We often say that familiarity breeds contempt. Our contempt starts with that statement itself; it’s contemptible to hear about how easily we’re made contemptuous. But our condition is one in which we get dirty and forget about it, we develop callouses and live with them, we fall down and it’s easier to stay there. We need to be washed, we need to have the hard parts cut off or filed down, and we need to get back on our feet.
We’re familiar with Christmas. Jesus is the reason for this season, we know, so how does He fit in our familiar celebrations? It’s hopefully more, though not less, than reading the story of His birth on Christmas morning. For sake of scrubbing our holiday grime, let’s start with our Christmas trees.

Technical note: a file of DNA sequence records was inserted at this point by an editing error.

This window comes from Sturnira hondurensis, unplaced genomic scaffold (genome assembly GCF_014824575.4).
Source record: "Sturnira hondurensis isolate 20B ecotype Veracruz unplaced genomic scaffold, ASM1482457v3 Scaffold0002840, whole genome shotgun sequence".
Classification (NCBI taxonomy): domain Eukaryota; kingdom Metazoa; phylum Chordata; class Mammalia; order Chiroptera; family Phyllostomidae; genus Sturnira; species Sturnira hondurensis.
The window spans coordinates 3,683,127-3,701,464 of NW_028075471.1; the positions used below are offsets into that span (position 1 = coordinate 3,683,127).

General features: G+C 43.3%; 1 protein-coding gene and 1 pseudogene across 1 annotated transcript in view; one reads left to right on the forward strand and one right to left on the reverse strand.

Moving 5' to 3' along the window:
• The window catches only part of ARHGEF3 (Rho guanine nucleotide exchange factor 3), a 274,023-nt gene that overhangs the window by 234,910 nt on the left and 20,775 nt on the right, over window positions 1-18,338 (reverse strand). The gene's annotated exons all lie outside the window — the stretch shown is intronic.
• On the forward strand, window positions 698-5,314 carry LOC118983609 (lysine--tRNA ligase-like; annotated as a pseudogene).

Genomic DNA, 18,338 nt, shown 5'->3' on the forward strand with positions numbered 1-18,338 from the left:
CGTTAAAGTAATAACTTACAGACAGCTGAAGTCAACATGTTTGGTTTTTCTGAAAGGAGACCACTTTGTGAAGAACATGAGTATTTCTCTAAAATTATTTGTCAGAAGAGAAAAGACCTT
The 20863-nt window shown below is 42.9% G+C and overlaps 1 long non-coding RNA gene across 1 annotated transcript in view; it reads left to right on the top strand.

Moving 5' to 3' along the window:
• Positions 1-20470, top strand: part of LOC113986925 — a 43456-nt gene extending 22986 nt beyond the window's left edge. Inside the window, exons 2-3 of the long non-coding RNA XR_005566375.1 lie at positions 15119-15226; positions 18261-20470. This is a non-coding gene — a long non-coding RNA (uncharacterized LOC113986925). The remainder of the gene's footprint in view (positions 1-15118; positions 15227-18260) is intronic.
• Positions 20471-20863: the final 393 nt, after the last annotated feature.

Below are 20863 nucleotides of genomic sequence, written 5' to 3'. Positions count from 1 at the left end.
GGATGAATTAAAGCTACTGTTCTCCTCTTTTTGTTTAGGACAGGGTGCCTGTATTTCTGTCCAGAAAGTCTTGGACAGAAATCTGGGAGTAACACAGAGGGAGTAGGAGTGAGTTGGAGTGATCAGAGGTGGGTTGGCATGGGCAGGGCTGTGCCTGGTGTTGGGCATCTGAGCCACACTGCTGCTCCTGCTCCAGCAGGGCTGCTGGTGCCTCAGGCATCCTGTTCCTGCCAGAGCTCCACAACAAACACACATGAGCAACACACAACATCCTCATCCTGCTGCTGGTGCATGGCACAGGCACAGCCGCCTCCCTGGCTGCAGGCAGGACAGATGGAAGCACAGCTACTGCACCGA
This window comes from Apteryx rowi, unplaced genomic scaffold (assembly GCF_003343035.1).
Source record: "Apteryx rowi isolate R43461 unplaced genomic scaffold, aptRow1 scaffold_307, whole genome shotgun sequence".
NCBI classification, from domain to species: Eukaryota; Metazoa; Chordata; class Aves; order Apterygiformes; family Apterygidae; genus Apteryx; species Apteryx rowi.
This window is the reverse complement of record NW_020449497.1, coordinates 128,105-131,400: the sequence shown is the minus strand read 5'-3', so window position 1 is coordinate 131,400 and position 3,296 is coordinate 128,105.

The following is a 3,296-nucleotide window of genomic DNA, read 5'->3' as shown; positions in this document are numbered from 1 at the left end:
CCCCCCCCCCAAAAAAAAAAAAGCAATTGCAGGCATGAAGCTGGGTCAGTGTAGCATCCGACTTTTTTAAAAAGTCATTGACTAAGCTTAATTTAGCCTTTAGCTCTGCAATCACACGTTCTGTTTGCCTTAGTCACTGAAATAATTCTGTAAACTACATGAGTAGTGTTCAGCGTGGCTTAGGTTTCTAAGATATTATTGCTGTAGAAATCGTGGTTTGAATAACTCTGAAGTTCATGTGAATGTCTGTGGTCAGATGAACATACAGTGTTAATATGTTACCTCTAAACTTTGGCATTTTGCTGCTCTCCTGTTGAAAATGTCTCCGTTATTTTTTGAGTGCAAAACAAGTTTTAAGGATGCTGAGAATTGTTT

Consider our pine tree configurations. We stand our trees in a location for maximum visibility. We place our presents under the tree for others. We hang lights and garland and other ornaments on the branches. We typically perch a star at the top most point. Which part is for Jesus? Which part is meant to honor Him?
Isn’t He pictured and honored every where? He is the visible center. He is the Father’s gift to sinful men. He is the light of the world, the creator who decorated the universe. Not only did a star mark His birthplace for travelers, He Himself is the guiding star. We can’t limit where we honor Him. He is the alpha and omega, the beginning and the end, worthy to be honored from top to bottom. He ought to be so in our Christmas celebrations.
We cannot be overly familiar with Christ, only wrongly familiar in a way that doesn’t honor Him everywhere at all times. If we don’t honor Him with every part of our Christmas trees, are we honoring Him everywhere else?